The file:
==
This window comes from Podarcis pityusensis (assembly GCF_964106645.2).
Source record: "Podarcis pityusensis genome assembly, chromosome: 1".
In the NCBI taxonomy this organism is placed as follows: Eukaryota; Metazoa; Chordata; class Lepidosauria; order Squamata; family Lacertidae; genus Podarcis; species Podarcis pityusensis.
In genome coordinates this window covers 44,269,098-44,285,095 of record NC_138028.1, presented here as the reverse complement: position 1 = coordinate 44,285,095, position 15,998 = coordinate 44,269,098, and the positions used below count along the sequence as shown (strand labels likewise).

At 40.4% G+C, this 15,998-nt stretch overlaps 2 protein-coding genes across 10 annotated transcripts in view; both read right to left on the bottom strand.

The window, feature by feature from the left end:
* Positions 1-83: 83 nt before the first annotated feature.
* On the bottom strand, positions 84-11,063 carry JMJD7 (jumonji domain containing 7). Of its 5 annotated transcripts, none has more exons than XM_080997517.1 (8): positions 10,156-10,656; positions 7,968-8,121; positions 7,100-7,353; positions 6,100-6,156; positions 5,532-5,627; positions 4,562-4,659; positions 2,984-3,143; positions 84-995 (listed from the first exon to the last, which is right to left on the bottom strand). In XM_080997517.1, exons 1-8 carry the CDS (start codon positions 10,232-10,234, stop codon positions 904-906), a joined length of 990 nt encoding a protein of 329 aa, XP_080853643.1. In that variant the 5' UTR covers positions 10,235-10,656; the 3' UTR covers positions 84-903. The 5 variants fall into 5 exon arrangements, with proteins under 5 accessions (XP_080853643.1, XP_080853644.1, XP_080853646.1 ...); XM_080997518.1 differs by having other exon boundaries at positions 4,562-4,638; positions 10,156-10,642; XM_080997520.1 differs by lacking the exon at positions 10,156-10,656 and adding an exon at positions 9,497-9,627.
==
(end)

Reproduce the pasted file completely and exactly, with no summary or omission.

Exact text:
This window comes from Podarcis pityusensis (assembly GCF_964106645.2).
Source record: "Podarcis pityusensis genome assembly, chromosome: 1".
In the NCBI taxonomy this organism is placed as follows: Eukaryota; Metazoa; Chordata; class Lepidosauria; order Squamata; family Lacertidae; genus Podarcis; species Podarcis pityusensis.
In genome coordinates this window covers 44,269,098-44,285,095 of record NC_138028.1, presented here as the reverse complement: position 1 = coordinate 44,285,095, position 15,998 = coordinate 44,269,098, and the positions used below count along the sequence as shown (strand labels likewise).

At 40.4% G+C, this 15,998-nt stretch overlaps 2 protein-coding genes across 10 annotated transcripts in view; both read right to left on the bottom strand.

The window, feature by feature from the left end:
* Positions 1-83: 83 nt before the first annotated feature.
* On the bottom strand, positions 84-11,063 carry JMJD7 (jumonji domain containing 7). Of its 5 annotated transcripts, none has more exons than XM_080997517.1 (8): positions 10,156-10,656; positions 7,968-8,121; positions 7,100-7,353; positions 6,100-6,156; positions 5,532-5,627; positions 4,562-4,659; positions 2,984-3,143; positions 84-995 (listed from the first exon to the last, which is right to left on the bottom strand). In XM_080997517.1, exons 1-8 carry the CDS (start codon positions 10,232-10,234, stop codon positions 904-906), a joined length of 990 nt encoding a protein of 329 aa, XP_080853643.1. In that variant the 5' UTR covers positions 10,235-10,656; the 3' UTR covers positions 84-903. The 5 variants fall into 5 exon arrangements, with proteins under 5 accessions (XP_080853643.1, XP_080853644.1, XP_080853646.1 ...); XM_080997518.1 differs by having other exon boundaries at positions 4,562-4,638; positions 10,156-10,642; XM_080997520.1 differs by lacking the exon at positions 10,156-10,656 and adding an exon at positions 9,497-9,627.